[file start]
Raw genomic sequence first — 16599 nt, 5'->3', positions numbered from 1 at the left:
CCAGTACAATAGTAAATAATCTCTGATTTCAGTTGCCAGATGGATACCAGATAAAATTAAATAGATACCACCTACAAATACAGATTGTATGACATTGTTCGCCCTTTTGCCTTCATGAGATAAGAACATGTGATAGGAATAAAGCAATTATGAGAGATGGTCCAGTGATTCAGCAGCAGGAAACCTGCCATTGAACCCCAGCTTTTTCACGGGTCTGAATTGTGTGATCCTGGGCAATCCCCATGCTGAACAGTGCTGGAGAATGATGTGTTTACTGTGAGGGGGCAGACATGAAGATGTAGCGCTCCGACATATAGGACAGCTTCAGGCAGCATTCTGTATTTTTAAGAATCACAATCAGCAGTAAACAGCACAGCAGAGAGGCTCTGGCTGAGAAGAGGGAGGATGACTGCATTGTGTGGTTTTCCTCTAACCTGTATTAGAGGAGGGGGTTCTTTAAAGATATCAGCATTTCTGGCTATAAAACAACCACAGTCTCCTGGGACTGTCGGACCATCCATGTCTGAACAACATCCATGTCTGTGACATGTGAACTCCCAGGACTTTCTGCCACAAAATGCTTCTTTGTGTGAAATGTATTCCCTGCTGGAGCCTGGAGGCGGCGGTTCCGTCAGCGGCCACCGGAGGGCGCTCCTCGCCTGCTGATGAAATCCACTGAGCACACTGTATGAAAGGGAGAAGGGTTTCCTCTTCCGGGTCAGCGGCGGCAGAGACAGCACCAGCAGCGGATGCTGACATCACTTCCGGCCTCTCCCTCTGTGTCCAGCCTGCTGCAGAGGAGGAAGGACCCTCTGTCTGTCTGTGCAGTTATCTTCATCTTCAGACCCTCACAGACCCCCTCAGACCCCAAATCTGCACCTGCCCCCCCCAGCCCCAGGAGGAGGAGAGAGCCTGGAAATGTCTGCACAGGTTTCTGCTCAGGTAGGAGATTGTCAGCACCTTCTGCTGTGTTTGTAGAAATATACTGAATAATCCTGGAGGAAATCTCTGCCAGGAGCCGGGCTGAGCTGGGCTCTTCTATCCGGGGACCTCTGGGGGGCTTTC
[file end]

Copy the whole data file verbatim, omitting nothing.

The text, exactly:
Raw genomic sequence first — 16599 nt, 5'->3', positions numbered from 1 at the left:
CCAGTACAATAGTAAATAATCTCTGATTTCAGTTGCCAGATGGATACCAGATAAAATTAAATAGATACCACCTACAAATACAGATTGTATGACATTGTTCGCCCTTTTGCCTTCATGAGATAAGAACATGTGATAGGAATAAAGCAATTATGAGAGATGGTCCAGTGATTCAGCAGCAGGAAACCTGCCATTGAACCCCAGCTTTTTCACGGGTCTGAATTGTGTGATCCTGGGCAATCCCCATGCTGAACAGTGCTGGAGAATGATGTGTTTACTGTGAGGGGGCAGACATGAAGATGTAGCGCTCCGACATATAGGACAGCTTCAGGCAGCATTCTGTATTTTTAAGAATCACAATCAGCAGTAAACAGCACAGCAGAGAGGCTCTGGCTGAGAAGAGGGAGGATGACTGCATTGTGTGGTTTTCCTCTAACCTGTATTAGAGGAGGGGGTTCTTTAAAGATATCAGCATTTCTGGCTATAAAACAACCACAGTCTCCTGGGACTGTCGGACCATCCATGTCTGAACAACATCCATGTCTGTGACATGTGAACTCCCAGGACTTTCTGCCACAAAATGCTTCTTTGTGTGAAATGTATTCCCTGCTGGAGCCTGGAGGCGGCGGTTCCGTCAGCGGCCACCGGAGGGCGCTCCTCGCCTGCTGATGAAATCCACTGAGCACACTGTATGAAAGGGAGAAGGGTTTCCTCTTCCGGGTCAGCGGCGGCAGAGACAGCACCAGCAGCGGATGCTGACATCACTTCCGGCCTCTCCCTCTGTGTCCAGCCTGCTGCAGAGGAGGAAGGACCCTCTGTCTGTCTGTGCAGTTATCTTCATCTTCAGACCCTCACAGACCCCCTCAGACCCCAAATCTGCACCTGCCCCCCCCAGCCCCAGGAGGAGGAGAGAGCCTGGAAATGTCTGCACAGGTTTCTGCTCAGGTAGGAGATTGTCAGCACCTTCTGCTGTGTTTGTAGAAATATACTGAATAATCCTGGAGGAAATCTCTGCCAGGAGCCGGGCTGAGCTGGGCTCTTCTATCCGGGGACCTCTGGGGGGCTTTC